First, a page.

Melville, NY-based maintenance, repair, and operations (MRO) supplier MSC Industrial Direct Co. announced on March 16 that it was purchasing bought J&L Industrial Supply, the catalog division of $1.8 billion Latrobe, PA-based manufacturer/marketer Kennametal, for $349.5 million.
Southfield, MI-based J&L had sales of $257.5 million last year. It serves customers through a 2,100-page print catalog, a Website, and a 140-person sales team. J&L’s senior management team, including president Michael Wessner, will remain with the business following the acquisition.
For the fiscal year ended Aug. 27, MSC had revenue of $1.10 billion, up 15% from $955.3 million the previous year. Net income during the same period climbed 38%, from $81.2 million to $112.3 million. In addition to mailing more than 28 million catalogs a year, MSC has a Website, more than 90 branch sales offices, and approximately 500 salespeople.
During a conference call regarding the deal, MSC president/CEO David Sandler said that “strategically it makes all the sense in the world for us… We have a long-standing relationship with Kennametal, and now we have an even more significant partnership.”
Sandler explained the reasoning behind the acquisition: “We’ve always said that we’re not averse to the right acquisition but that it had to be additive to our business so that the company performed better over the long term than it would have performed had we not made the acquisition. We firmly believe that this opportunity meets that significant hurdle rate.”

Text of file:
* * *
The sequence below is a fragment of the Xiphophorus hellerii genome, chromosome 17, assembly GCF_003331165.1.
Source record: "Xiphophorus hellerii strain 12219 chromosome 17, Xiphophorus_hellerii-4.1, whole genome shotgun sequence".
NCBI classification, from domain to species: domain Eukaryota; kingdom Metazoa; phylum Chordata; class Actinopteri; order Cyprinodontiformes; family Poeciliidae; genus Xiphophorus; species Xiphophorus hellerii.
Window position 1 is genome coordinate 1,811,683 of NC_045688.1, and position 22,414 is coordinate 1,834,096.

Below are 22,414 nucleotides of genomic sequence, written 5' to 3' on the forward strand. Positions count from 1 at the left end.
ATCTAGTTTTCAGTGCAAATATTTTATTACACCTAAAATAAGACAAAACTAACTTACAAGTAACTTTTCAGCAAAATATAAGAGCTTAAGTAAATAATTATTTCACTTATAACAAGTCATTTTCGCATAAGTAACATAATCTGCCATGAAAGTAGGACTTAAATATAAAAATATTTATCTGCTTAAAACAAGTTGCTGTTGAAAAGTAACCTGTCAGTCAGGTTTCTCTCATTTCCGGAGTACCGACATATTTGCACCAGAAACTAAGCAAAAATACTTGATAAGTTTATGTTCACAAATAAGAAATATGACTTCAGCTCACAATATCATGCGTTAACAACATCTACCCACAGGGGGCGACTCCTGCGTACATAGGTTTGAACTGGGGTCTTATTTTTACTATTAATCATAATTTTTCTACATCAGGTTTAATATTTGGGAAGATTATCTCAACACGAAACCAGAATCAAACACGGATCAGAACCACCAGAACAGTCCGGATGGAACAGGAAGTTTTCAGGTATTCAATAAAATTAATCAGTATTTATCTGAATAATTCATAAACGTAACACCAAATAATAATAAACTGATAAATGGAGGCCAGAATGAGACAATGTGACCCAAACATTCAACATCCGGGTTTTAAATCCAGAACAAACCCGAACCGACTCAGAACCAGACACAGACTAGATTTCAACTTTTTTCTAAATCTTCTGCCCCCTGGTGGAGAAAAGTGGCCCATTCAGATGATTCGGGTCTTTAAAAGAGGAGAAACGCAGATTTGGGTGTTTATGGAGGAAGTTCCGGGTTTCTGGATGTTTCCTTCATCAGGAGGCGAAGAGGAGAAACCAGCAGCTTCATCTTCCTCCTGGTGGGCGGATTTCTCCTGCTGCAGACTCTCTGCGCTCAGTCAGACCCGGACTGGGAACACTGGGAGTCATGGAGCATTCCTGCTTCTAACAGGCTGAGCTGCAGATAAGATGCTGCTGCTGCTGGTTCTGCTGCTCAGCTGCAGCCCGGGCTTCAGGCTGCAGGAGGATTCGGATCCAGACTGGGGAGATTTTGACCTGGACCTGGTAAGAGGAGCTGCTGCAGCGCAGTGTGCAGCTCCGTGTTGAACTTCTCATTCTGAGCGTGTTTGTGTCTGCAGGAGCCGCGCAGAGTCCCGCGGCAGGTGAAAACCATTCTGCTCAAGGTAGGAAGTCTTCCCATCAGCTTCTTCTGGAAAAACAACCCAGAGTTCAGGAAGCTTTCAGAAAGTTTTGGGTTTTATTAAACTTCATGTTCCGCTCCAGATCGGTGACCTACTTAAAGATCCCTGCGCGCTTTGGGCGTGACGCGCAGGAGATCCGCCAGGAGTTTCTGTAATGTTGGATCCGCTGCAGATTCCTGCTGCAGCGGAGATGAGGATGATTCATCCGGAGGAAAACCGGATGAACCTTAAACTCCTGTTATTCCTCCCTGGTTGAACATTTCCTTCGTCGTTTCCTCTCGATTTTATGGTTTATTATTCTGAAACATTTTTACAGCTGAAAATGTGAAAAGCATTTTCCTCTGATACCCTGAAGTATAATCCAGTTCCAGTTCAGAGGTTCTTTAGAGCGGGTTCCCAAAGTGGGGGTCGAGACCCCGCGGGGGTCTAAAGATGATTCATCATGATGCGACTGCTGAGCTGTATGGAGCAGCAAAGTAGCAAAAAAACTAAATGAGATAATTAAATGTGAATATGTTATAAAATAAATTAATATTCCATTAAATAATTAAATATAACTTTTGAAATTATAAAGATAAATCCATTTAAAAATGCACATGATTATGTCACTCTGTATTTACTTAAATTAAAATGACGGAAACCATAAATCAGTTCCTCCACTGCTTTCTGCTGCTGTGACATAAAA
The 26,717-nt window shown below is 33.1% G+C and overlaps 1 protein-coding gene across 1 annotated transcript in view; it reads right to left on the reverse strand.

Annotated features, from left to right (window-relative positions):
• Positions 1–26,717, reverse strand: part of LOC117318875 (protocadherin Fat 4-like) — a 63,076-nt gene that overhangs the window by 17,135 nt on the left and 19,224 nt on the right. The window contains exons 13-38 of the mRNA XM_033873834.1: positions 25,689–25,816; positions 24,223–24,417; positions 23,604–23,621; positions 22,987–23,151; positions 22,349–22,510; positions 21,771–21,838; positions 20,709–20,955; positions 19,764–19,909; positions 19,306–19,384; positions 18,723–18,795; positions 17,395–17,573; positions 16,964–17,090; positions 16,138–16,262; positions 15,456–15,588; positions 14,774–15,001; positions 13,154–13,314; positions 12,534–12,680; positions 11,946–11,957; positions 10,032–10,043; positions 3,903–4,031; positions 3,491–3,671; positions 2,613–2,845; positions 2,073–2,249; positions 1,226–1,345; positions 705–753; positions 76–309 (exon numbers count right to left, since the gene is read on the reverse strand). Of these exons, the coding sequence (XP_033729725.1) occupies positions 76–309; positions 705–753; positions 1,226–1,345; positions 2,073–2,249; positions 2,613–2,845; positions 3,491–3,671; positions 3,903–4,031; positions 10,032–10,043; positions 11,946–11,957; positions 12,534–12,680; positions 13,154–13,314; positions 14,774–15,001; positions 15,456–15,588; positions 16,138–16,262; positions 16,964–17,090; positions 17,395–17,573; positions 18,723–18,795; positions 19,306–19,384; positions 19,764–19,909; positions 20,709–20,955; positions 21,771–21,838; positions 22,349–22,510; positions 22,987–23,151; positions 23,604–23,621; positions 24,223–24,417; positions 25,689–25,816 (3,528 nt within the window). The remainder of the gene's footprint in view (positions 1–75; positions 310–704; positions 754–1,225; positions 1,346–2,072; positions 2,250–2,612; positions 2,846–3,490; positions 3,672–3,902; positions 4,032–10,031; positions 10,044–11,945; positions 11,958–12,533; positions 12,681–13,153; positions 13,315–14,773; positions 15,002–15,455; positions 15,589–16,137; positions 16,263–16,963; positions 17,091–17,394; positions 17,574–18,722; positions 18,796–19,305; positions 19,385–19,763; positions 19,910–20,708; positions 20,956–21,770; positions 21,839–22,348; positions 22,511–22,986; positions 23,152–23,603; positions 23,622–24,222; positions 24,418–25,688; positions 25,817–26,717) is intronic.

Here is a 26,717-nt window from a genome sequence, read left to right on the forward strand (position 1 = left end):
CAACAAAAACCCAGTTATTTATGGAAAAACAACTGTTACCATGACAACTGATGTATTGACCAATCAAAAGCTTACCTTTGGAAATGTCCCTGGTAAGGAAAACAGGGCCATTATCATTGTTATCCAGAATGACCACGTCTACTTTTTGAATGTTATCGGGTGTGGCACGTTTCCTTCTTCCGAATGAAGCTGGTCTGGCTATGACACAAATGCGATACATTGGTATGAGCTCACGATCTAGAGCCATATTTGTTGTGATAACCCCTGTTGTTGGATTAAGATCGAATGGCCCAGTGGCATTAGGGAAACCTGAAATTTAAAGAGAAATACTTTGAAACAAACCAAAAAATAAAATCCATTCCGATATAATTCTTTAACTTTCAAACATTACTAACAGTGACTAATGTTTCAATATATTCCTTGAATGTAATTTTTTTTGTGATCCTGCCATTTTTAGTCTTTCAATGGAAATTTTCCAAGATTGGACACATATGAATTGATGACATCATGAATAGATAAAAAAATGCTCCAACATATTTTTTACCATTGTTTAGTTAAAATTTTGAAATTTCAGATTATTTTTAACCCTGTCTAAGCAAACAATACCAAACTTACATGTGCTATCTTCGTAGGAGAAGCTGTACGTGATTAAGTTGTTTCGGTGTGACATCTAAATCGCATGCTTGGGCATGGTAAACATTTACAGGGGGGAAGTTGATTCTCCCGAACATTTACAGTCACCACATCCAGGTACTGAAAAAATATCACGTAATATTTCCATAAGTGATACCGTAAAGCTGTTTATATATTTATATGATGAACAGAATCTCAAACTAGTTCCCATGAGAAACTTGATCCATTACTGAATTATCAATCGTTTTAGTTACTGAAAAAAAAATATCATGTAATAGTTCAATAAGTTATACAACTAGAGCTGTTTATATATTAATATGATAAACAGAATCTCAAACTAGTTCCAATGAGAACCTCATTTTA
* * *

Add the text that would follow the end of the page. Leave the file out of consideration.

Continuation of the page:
Sandler said there is a “relatively small” overlap between the two companies’ customer files. MSC targets primarily small and midsize businesses in a broad swath of market segments, whereas J&L sells almost exclusively to manufacturers and shops that cut or finish metal.
The acquisition, which is expected to close in the second quarter, paves the way for MSC/J&L to be the exclusive U.S distributor of the Kennametal and Hertel lines of carbide cutting tools. The deal will also provide MSC with entry into Europe; about 10% of J&L’s sales come from the U.K.
Kennametal is “getting out of a business that they haven’t wanted to be in for a while,” says Harry Chevan, managing director at New York-based investment bank Gruppo, Levey & Co. “With J&L, they first spun it off about 10 years ago. Five years ago they took it back in. And Kennametal got a price that respects the repositioning and the rebuilding of the J&L business.”
Bruce Biegel, managing director for New York-based research firm Winterberry Group, estimates that MSC paid a multiple of nine to 11 times earnings for J&L. That would be expensive for a private equity buyer, he says, but because MSC’s stock price has doubled during the past year and the cost of capital remains low, “this is a good move,” he says. “It’s accretive from the get-go.”